Longsuffering in the Christian Life

This article was originally published in my column at the Colson Center. It is republished here with permission.


“And meekness, as it respects injuries received from men, is called longsuffering in the Scriptures, and is often mentioned as an exercise, or fruit of the Christian spirit (Gal. v 22). . .  He, therefore, that exercises a Christian long-suffering towards his neighbor, will bear the injuries received from him without revenging or retaliating, either by injurious deeds or bitter words. He will bear it without doing anything against his neighbor that shall manifest the spirit of resentment, without speaking to him, or of him, with revengeful words, and without allowing a revengeful spirit in his heart, or manifesting it in his behavior. . . . Not that all endeavours in men to defend and right themselves, when they are injured by others, are censurable, or that they should suffer all the injuries that their enemies please to bring upon them, rather than improve an opportunity they have to defend and vindicate themselves, even though it be to the damage of him that injures them. But in many, and probably in most cases, men ought to suffer long first, in the spirit of the long-suffering charity of the text. And the case may often be such, that they may be called to suffer considerably, as charity and prudence shall direct, for the sake of peace, and from a sincere Christian love to the one that injures them, rather than deliver themselves in the way they may have opportunity for.”

–Jonathan Edwards

Monday: Read Luke 6:20-38

  • According to this passage, how important is it to be a peacemaker? What is the attitude that Jesus tells us we should have towards our enemies? How does our Heavenly Father set the example for us? According to this passage, what will be the result of creating an atmosphere of peace among those we interact with (including those who are mistreating us)?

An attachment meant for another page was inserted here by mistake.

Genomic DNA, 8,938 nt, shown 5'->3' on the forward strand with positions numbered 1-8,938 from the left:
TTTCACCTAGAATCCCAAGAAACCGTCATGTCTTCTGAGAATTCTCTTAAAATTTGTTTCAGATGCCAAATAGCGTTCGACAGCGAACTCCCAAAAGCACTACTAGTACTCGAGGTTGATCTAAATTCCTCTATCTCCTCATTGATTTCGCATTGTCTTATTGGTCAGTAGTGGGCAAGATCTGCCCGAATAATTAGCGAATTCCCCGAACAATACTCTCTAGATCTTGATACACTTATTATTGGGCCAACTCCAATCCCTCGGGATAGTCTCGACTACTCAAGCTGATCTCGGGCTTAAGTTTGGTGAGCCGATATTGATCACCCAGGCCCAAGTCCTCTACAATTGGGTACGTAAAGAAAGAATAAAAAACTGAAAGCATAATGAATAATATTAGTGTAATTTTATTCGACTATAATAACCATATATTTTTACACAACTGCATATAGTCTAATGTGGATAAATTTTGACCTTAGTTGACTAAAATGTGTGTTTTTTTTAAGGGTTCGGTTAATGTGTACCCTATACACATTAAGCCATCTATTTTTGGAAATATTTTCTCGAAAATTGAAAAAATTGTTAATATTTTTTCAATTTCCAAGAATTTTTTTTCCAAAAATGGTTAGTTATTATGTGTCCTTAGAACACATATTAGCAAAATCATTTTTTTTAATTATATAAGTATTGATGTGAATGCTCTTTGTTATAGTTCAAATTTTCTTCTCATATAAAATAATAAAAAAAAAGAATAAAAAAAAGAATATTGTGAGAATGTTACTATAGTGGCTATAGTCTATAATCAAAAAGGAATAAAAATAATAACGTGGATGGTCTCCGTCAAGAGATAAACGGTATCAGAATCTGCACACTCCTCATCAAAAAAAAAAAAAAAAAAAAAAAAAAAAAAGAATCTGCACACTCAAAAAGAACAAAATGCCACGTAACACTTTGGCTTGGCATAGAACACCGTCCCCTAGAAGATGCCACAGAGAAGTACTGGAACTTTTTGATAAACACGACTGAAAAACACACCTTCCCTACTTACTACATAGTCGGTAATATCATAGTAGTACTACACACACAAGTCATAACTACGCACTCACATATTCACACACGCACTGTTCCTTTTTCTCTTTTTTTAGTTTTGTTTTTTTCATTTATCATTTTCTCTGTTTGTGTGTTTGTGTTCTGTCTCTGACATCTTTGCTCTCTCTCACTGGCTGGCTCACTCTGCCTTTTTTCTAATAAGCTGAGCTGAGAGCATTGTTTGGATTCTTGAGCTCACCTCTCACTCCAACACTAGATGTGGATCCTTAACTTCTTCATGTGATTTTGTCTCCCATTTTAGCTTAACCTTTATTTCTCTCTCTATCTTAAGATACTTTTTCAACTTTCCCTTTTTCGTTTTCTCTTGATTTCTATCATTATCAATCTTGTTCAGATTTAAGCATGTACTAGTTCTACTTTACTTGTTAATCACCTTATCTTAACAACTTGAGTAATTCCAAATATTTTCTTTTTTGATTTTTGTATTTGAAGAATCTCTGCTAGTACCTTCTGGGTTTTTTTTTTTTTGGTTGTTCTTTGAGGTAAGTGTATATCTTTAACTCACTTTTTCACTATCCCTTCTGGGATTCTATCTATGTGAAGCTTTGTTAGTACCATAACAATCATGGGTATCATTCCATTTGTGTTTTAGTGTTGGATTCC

Tuesday: Read 1 John 3:10-24

  • When John says we ought to lay down our lives for our brethren, he is not merely talking about martyrdom, but the daily sacrificing of my needs for the needs of someone else. This can include being gracious when dealing with other people’s faults. If it’s important for us to be longsuffering when interacting with our enemies (Monday’s reading), then how much more important is this when dealing with fellow believers? How much importance does John attach to loving our fellow brothers and sisters in Christ? Who does John give as the ultimate example of such love?

Wednesday: Read Ephesians 4:1-6

  • How important is Christian unity to Paul? If we follow Paul’s command to practice longsuffering and to bear with one another in love, how might this transform the character of our relationships?

Thursday: Read Galatians 5:14-26

  • Compare the type of atmosphere created by the fruits of the spirit vs. the lusts of the flesh. How does longsuffering relate to the command to be peacemakers? How does Jonathan Edwards words above help us to understand what this looks like in practice?

Friday: Read 1 Corinthians 13

  • Although other places in scripture show us that it is sometimes necessary to rebuke another person in a spirit of gentleness, this chapter suggests that our first knee-jerk reaction for dealing with conflict should be to suffer long and avoid becoming provoked. If we have love which suffers long, bears all things and endures all things, how might this transform the atmosphere we bring to difficult relationships?

Saturday: Read 1 Peter 3:8 – 4:9

  • What do Peter’s words show us about the type of atmosphere we should be seeking to cultivate as Christians? What guidance does the passage give us for knowing how to respond to people, especially fellow Christians, who have wronged us? What does this passage tell us about the Lord’s example of longsuffering?

Sunday: Read Proverbs 17

  • What does this chapter tell us about conducting our relationships? How might the proverbs in this chapter help us to under-accuse, over-confess and over-forgive instead of over-forgiving, over-accusing and under-confessing?

Lesson for This Week

It can be difficult to pursue peace with our fellow brothers and sisters in Christ, especially when we know that we are in the right. However, as these passages teach us and Jonathan Edwards’ words remind us, there is something even more important than being right, and that is to pursue peace. Other passages speak of how to deal with a brother who has sinned against us, showing that conflict is sometimes necessary within the Christian life. However, these passages suggest that our default mode of operation should be to try to pursue peace, even if it means covering over someone else’s sin in love.


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